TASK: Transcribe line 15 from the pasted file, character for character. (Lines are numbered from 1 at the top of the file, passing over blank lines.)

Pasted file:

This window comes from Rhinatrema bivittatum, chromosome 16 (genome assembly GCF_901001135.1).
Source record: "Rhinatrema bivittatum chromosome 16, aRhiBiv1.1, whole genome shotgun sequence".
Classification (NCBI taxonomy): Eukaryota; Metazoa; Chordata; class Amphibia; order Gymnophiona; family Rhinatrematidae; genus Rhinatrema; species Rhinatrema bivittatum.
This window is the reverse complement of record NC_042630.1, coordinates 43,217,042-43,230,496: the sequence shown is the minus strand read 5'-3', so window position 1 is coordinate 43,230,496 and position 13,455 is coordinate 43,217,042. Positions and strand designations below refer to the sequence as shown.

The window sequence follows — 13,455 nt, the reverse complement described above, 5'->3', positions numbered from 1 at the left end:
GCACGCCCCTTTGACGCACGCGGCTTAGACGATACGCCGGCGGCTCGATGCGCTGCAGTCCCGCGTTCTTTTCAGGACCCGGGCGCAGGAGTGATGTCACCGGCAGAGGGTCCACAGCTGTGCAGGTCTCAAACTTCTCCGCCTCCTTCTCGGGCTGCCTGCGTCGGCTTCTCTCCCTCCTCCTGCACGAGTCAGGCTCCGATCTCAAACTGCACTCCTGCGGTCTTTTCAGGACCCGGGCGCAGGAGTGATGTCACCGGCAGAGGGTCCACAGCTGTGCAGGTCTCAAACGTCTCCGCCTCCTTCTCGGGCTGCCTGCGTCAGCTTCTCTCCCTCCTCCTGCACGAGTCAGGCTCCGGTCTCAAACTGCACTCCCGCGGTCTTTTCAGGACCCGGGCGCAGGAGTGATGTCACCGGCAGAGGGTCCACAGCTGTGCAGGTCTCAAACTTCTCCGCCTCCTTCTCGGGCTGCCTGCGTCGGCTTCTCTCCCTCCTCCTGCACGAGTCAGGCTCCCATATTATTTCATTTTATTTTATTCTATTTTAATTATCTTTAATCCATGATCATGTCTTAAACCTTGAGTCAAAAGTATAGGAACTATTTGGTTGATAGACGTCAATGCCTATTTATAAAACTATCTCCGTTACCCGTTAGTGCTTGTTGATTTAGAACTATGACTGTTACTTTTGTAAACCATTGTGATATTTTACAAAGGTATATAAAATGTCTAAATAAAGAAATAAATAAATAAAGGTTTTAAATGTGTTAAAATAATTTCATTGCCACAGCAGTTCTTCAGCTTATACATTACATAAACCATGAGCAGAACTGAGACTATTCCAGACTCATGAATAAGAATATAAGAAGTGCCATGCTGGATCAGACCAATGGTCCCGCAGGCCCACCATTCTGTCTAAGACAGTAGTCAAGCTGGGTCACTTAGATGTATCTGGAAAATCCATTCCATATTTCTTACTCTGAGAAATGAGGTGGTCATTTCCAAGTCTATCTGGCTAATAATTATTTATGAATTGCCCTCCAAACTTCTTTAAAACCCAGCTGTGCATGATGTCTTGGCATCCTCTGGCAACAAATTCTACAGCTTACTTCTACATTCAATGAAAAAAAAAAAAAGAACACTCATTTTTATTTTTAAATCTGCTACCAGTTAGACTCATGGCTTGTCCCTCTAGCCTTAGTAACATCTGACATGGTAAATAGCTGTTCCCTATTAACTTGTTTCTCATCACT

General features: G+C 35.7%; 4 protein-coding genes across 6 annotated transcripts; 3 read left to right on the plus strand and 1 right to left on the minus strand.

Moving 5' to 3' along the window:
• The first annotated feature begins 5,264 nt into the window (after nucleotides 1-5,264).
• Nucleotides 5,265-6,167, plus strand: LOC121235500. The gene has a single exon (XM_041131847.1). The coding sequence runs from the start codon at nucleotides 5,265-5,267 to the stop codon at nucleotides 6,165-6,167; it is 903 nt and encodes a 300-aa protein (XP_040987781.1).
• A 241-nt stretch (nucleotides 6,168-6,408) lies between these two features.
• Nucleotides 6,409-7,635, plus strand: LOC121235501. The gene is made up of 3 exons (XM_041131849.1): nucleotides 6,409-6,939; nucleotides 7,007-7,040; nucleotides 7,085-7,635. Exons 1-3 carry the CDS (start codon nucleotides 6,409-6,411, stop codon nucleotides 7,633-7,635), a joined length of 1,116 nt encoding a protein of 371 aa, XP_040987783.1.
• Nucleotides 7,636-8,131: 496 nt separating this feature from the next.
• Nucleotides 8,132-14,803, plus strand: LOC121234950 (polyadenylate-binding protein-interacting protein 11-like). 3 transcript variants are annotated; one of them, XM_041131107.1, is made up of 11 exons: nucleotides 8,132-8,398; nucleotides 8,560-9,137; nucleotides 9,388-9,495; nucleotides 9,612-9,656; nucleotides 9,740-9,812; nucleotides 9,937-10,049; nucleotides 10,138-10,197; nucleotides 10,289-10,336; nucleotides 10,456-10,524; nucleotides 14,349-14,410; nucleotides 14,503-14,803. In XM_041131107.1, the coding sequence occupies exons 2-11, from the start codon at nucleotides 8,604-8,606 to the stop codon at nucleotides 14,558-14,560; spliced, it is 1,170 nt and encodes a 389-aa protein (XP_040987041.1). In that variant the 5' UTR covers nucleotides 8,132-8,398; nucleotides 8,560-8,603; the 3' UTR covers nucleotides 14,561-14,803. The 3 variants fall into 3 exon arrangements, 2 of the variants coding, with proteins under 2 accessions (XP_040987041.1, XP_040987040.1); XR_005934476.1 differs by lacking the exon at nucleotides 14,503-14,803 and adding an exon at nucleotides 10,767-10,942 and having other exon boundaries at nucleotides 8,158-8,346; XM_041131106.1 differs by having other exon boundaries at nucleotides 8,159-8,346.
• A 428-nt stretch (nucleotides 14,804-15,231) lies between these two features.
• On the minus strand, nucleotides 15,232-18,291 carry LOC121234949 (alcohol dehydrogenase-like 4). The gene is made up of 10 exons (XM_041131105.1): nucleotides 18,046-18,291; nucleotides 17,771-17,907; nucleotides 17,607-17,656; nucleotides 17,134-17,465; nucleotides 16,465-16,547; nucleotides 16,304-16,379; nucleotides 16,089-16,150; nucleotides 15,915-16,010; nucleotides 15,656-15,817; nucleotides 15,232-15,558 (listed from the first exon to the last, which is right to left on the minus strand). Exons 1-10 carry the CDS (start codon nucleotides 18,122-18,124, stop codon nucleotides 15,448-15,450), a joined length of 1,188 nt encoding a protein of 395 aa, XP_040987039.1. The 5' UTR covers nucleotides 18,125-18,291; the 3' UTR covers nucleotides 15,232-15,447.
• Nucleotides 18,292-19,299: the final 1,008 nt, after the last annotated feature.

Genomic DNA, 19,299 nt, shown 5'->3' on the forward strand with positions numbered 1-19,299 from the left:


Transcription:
• A 428-nt stretch (nucleotides 14,804-15,231) lies between these two features.